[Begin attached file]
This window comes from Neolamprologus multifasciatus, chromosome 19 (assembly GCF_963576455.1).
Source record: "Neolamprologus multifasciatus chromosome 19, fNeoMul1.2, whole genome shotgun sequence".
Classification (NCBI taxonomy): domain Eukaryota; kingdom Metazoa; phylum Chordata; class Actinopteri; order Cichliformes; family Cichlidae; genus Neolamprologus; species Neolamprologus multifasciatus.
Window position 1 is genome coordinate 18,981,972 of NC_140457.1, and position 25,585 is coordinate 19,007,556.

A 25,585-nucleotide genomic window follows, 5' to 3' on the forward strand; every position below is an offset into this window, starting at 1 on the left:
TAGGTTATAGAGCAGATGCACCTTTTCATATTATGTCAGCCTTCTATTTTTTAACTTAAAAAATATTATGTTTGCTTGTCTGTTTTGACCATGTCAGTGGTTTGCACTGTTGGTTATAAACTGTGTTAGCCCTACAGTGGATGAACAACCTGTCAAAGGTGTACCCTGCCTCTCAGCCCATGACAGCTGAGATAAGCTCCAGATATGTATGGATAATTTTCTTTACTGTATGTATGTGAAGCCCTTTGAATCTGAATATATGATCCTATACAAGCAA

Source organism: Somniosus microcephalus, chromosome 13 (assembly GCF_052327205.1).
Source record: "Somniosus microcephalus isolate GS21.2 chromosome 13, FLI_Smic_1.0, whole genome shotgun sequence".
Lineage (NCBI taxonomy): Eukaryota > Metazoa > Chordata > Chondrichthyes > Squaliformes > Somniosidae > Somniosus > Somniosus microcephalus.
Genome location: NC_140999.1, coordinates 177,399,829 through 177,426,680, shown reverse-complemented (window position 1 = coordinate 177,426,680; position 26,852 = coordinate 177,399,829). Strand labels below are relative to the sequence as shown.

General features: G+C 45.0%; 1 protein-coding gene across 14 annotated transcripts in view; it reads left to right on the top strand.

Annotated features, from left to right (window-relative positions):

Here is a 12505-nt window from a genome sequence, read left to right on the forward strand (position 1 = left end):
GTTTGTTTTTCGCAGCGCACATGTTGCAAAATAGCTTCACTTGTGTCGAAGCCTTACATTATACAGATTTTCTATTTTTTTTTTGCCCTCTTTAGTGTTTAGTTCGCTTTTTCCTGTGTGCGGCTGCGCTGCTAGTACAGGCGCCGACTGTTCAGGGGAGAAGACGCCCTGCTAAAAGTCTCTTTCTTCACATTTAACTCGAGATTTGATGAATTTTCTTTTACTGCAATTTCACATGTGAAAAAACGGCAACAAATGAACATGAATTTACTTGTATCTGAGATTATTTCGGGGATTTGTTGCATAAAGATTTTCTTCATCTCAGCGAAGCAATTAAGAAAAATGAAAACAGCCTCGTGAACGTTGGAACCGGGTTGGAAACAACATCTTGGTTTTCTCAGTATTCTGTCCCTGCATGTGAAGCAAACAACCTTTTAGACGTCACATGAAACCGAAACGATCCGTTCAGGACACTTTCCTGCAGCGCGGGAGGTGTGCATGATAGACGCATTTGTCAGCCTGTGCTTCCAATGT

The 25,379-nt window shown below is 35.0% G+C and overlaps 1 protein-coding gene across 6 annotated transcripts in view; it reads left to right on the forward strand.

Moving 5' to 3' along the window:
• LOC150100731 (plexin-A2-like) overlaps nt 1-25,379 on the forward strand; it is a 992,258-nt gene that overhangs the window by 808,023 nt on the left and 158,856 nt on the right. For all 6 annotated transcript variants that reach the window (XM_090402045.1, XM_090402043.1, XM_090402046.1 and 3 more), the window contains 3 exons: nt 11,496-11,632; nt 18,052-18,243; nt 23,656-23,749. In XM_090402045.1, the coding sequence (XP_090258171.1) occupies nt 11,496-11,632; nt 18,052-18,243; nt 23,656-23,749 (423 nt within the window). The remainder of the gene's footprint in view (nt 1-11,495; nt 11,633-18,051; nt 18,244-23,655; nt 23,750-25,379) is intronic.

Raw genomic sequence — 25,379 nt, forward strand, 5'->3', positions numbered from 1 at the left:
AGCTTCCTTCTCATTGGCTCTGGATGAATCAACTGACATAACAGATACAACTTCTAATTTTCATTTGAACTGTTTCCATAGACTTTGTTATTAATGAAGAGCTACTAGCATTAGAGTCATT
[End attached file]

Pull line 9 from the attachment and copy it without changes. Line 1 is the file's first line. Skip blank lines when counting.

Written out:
Lineage (NCBI taxonomy): Eukaryota > Metazoa > Chordata > Chondrichthyes > Squaliformes > Somniosidae > Somniosus > Somniosus microcephalus.